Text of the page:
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Color Blindness

Color blindness, or color vision deficiency, is the inability or decreased ability to see color, or perceive color differences, under normal lighting conditions. There is no actual blindness.

PubMed Health Glossary
(Source: Wikipedia)

About Color Blindness

Most of us share a common color vision sensory experience. Some people, however, have a color vision deficiency, which means their perception of colors is different from what most of us see. The most severe forms of these deficiencies are referred to as color blindness. People with color blindness aren't aware of differences among colors that are obvious to the rest of us. People who don't have the more severe types of color blindness may not even be aware of their condition unless they're tested in a clinic or laboratory.

Inherited color blindness is caused by abnormal photopigments. These color-detecting molecules are located in cone-shaped cells within the retina, called cone cells. In humans, several genes are needed for the body to make photopigments, and defects in these genes can lead to color blindness.

There are three main kinds of color blindness, based on photopigment defects in the three different kinds of cones that respond to blue, green, and red light. Red-green color blindness is the most common, followed by blue-green color blindness. A complete absence of color vision —total color blindness — is rare.

Sometimes color blindness can be caused by physical or chemical damage to the eye, the optic nerve, or parts of the brain that process color information. Color vision can also decline with age, most often because of cataract - a clouding and yellowing of the eye's lens. NIH - National Eye Institute

What works? Research summarized

Evidence reviews

Colour vision testing for diabetic retinopathy: a systematic review of diagnostic accuracy and economic evaluation

Diabetic retinopathy (DR) is caused by pathological changes in the blood vessels of the retina, which can lead to blindness.

Colour vision testing for diabetic retinopathy: a systematic review of diagnostic accuracy and economic evaluation

This well-conducted review concluded that there was insufficient evidence to support the use of colour vision testing alone, or in combination with retinal photography, as a method for screening for retinopathy in patients with diabetes. Given the paucity of good quality evidence, the authors' conclusion seems appropriate and reliable.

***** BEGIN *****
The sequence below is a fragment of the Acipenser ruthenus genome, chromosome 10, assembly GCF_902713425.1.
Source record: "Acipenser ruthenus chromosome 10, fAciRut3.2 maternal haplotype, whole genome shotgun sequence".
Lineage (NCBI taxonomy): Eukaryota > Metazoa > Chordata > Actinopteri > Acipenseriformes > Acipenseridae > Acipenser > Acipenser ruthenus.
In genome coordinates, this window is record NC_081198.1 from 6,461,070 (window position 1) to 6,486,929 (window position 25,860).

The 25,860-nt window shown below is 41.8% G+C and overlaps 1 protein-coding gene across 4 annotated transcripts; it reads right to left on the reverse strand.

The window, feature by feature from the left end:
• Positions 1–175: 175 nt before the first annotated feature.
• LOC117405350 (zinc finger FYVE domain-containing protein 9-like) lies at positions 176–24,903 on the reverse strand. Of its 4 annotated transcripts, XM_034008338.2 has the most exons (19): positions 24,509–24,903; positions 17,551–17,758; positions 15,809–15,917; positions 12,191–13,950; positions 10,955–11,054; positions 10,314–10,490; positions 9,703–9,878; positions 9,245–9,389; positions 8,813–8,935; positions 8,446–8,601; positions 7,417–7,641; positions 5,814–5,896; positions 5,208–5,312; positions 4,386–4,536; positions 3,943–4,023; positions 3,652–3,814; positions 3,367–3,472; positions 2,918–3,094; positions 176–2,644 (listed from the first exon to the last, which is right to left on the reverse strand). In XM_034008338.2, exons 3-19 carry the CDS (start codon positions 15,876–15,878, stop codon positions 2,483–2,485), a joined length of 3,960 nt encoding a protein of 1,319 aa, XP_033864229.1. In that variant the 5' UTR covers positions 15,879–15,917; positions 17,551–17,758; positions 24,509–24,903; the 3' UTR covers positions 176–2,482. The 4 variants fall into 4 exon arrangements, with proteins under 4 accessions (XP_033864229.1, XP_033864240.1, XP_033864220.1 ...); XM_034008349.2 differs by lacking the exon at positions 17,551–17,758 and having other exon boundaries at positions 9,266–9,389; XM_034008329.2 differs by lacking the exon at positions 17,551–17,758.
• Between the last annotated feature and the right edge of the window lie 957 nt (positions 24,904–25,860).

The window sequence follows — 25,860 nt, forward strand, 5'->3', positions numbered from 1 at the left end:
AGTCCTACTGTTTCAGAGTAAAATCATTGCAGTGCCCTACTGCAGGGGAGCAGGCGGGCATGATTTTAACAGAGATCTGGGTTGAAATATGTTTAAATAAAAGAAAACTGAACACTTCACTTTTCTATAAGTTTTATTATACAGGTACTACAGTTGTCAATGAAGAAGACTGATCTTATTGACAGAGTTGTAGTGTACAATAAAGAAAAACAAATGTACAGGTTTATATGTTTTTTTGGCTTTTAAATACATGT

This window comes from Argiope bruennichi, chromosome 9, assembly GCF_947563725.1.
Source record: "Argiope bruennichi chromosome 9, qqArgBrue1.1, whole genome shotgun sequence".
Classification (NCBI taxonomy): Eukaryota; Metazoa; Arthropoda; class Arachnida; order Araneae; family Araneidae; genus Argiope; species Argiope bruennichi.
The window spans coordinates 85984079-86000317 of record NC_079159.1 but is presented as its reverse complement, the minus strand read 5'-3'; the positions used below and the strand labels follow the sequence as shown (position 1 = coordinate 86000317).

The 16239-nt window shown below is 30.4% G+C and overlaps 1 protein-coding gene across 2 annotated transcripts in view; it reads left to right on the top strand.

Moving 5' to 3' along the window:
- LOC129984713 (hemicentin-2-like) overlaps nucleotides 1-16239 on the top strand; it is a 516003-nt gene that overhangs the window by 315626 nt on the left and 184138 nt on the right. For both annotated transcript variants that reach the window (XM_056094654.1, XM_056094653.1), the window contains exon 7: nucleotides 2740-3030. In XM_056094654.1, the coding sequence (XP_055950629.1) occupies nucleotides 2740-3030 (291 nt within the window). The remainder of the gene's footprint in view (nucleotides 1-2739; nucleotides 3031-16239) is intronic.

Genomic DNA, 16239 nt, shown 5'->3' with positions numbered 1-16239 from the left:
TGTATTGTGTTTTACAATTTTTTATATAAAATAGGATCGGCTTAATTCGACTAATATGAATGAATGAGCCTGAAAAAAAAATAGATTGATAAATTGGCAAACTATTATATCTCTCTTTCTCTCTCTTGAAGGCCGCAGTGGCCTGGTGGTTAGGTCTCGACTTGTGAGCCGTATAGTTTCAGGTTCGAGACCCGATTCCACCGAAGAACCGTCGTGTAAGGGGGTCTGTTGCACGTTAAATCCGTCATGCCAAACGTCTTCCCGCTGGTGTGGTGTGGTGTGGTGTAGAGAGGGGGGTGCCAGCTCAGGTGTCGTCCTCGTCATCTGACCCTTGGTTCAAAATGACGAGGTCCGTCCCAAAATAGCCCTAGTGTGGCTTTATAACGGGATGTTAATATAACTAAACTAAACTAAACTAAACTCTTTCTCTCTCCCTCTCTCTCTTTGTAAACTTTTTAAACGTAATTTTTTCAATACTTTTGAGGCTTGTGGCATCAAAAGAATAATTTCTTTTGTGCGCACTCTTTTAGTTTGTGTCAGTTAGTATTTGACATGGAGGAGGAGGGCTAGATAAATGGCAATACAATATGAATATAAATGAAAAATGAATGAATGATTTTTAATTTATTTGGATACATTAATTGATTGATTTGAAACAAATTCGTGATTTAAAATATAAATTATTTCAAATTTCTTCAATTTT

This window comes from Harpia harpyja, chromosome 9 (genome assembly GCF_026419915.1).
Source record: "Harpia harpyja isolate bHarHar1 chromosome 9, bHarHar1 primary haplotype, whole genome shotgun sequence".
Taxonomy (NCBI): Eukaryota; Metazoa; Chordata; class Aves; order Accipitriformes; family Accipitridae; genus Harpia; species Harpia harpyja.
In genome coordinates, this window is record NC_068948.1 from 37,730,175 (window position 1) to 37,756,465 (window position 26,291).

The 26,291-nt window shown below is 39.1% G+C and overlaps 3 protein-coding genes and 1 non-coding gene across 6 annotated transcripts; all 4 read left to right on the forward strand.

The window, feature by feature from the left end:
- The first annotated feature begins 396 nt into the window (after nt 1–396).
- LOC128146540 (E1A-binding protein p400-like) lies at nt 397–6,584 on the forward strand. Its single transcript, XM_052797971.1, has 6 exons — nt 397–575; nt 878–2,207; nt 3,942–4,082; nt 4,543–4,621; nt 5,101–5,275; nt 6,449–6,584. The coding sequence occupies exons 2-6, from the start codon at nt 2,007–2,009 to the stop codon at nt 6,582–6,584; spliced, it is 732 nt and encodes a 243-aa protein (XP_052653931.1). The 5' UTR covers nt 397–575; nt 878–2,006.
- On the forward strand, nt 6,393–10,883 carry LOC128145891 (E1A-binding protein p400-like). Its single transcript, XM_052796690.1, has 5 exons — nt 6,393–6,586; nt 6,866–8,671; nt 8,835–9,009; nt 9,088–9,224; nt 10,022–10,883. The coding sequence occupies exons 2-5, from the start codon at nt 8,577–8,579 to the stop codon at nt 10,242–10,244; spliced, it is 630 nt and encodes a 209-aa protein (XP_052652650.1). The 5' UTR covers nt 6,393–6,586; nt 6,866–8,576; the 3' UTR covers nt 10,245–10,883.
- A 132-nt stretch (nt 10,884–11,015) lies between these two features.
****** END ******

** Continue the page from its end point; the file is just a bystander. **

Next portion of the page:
Treatment for Glaucoma: Comparative Effectiveness [Internet]

Glaucoma is a leading cause of visual impairment and blindness worldwide. Treatment focuses on the reduction of intraocular pressure (IOP), which secondarily prevents worsening of visual field loss; in this way, available treatments may prevent visual impairment and blindness. The objective of this Comparative Effectiveness Review is to summarize the evidence regarding the safety and effectiveness of medical, laser, and other surgical treatments for open-angle glaucoma in adults.

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Summaries for consumers

Treatments for Open-Angle Glaucoma: A Review of the Research for Adults

This summary will tell you about medicines, laser surgery, and traditional surgery to treat open-angle glaucoma. It will discuss what research says about how well these treatments work and possible side effects. You can use this information when talking with your eye doctor about what treatment may be right for you.

Late Effects of Treatment for Childhood Cancer (PDQ®): Patient Version

Expert-reviewed information summary about the health problems that continue or appear after cancer treatment has ended.

More about Color Blindness

Photo of an adult

Also called: Colour blindness, Color vision deficiency, Color vision defects

Other terms to know:
Cone Cells, Retina

Keep up with systematic reviews on Color Blindness:


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